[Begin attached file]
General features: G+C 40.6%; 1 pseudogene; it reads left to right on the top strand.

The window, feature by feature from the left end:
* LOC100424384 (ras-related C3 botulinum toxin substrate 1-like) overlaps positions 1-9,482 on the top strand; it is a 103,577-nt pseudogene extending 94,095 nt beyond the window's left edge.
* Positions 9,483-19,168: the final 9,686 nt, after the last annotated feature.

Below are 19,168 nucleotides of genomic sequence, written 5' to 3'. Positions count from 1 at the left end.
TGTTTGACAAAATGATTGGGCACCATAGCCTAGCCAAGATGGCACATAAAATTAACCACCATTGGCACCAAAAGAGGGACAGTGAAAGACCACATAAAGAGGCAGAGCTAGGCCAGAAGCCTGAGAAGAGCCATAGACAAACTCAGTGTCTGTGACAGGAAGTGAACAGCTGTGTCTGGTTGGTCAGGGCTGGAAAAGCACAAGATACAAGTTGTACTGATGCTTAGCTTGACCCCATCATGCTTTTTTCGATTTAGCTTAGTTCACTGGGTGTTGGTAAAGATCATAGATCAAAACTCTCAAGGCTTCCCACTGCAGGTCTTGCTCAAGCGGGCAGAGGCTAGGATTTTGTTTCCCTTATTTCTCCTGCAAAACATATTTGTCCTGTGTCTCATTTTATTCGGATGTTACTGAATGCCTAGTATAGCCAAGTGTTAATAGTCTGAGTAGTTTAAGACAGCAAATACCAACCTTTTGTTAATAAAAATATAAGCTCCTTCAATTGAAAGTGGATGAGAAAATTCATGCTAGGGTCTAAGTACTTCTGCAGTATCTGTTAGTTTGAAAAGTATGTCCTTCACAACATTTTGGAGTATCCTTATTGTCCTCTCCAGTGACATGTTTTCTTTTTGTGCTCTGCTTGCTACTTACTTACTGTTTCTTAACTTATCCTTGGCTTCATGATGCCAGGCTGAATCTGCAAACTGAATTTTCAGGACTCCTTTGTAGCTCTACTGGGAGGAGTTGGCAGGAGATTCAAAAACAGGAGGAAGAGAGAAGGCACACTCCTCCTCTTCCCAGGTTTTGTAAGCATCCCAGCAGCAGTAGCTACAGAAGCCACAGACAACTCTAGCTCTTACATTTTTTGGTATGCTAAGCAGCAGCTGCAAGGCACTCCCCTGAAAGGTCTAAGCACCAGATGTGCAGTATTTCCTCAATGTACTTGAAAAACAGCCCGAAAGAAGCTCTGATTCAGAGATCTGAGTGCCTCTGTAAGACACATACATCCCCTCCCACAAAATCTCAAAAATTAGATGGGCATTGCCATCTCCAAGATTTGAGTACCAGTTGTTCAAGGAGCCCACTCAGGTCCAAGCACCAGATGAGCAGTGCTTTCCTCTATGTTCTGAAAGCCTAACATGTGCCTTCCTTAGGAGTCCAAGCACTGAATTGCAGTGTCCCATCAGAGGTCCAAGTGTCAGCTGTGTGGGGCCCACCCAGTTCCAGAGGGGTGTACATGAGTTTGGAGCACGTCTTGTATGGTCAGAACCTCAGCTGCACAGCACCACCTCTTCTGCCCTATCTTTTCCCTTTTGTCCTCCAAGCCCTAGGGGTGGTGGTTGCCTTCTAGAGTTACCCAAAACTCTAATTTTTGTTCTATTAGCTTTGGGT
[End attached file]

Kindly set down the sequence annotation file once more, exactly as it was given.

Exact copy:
General features: G+C 40.6%; 1 pseudogene; it reads left to right on the top strand.

The window, feature by feature from the left end:
* LOC100424384 (ras-related C3 botulinum toxin substrate 1-like) overlaps positions 1-9,482 on the top strand; it is a 103,577-nt pseudogene extending 94,095 nt beyond the window's left edge.
* Positions 9,483-19,168: the final 9,686 nt, after the last annotated feature.

Below are 19,168 nucleotides of genomic sequence, written 5' to 3'. Positions count from 1 at the left end.
TGTTTGACAAAATGATTGGGCACCATAGCCTAGCCAAGATGGCACATAAAATTAACCACCATTGGCACCAAAAGAGGGACAGTGAAAGACCACATAAAGAGGCAGAGCTAGGCCAGAAGCCTGAGAAGAGCCATAGACAAACTCAGTGTCTGTGACAGGAAGTGAACAGCTGTGTCTGGTTGGTCAGGGCTGGAAAAGCACAAGATACAAGTTGTACTGATGCTTAGCTTGACCCCATCATGCTTTTTTCGATTTAGCTTAGTTCACTGGGTGTTGGTAAAGATCATAGATCAAAACTCTCAAGGCTTCCCACTGCAGGTCTTGCTCAAGCGGGCAGAGGCTAGGATTTTGTTTCCCTTATTTCTCCTGCAAAACATATTTGTCCTGTGTCTCATTTTATTCGGATGTTACTGAATGCCTAGTATAGCCAAGTGTTAATAGTCTGAGTAGTTTAAGACAGCAAATACCAACCTTTTGTTAATAAAAATATAAGCTCCTTCAATTGAAAGTGGATGAGAAAATTCATGCTAGGGTCTAAGTACTTCTGCAGTATCTGTTAGTTTGAAAAGTATGTCCTTCACAACATTTTGGAGTATCCTTATTGTCCTCTCCAGTGACATGTTTTCTTTTTGTGCTCTGCTTGCTACTTACTTACTGTTTCTTAACTTATCCTTGGCTTCATGATGCCAGGCTGAATCTGCAAACTGAATTTTCAGGACTCCTTTGTAGCTCTACTGGGAGGAGTTGGCAGGAGATTCAAAAACAGGAGGAAGAGAGAAGGCACACTCCTCCTCTTCCCAGGTTTTGTAAGCATCCCAGCAGCAGTAGCTACAGAAGCCACAGACAACTCTAGCTCTTACATTTTTTGGTATGCTAAGCAGCAGCTGCAAGGCACTCCCCTGAAAGGTCTAAGCACCAGATGTGCAGTATTTCCTCAATGTACTTGAAAAACAGCCCGAAAGAAGCTCTGATTCAGAGATCTGAGTGCCTCTGTAAGACACATACATCCCCTCCCACAAAATCTCAAAAATTAGATGGGCATTGCCATCTCCAAGATTTGAGTACCAGTTGTTCAAGGAGCCCACTCAGGTCCAAGCACCAGATGAGCAGTGCTTTCCTCTATGTTCTGAAAGCCTAACATGTGCCTTCCTTAGGAGTCCAAGCACTGAATTGCAGTGTCCCATCAGAGGTCCAAGTGTCAGCTGTGTGGGGCCCACCCAGTTCCAGAGGGGTGTACATGAGTTTGGAGCACGTCTTGTATGGTCAGAACCTCAGCTGCACAGCACCACCTCTTCTGCCCTATCTTTTCCCTTTTGTCCTCCAAGCCCTAGGGGTGGTGGTTGCCTTCTAGAGTTACCCAAAACTCTAATTTTTGTTCTATTAGCTTTGGGT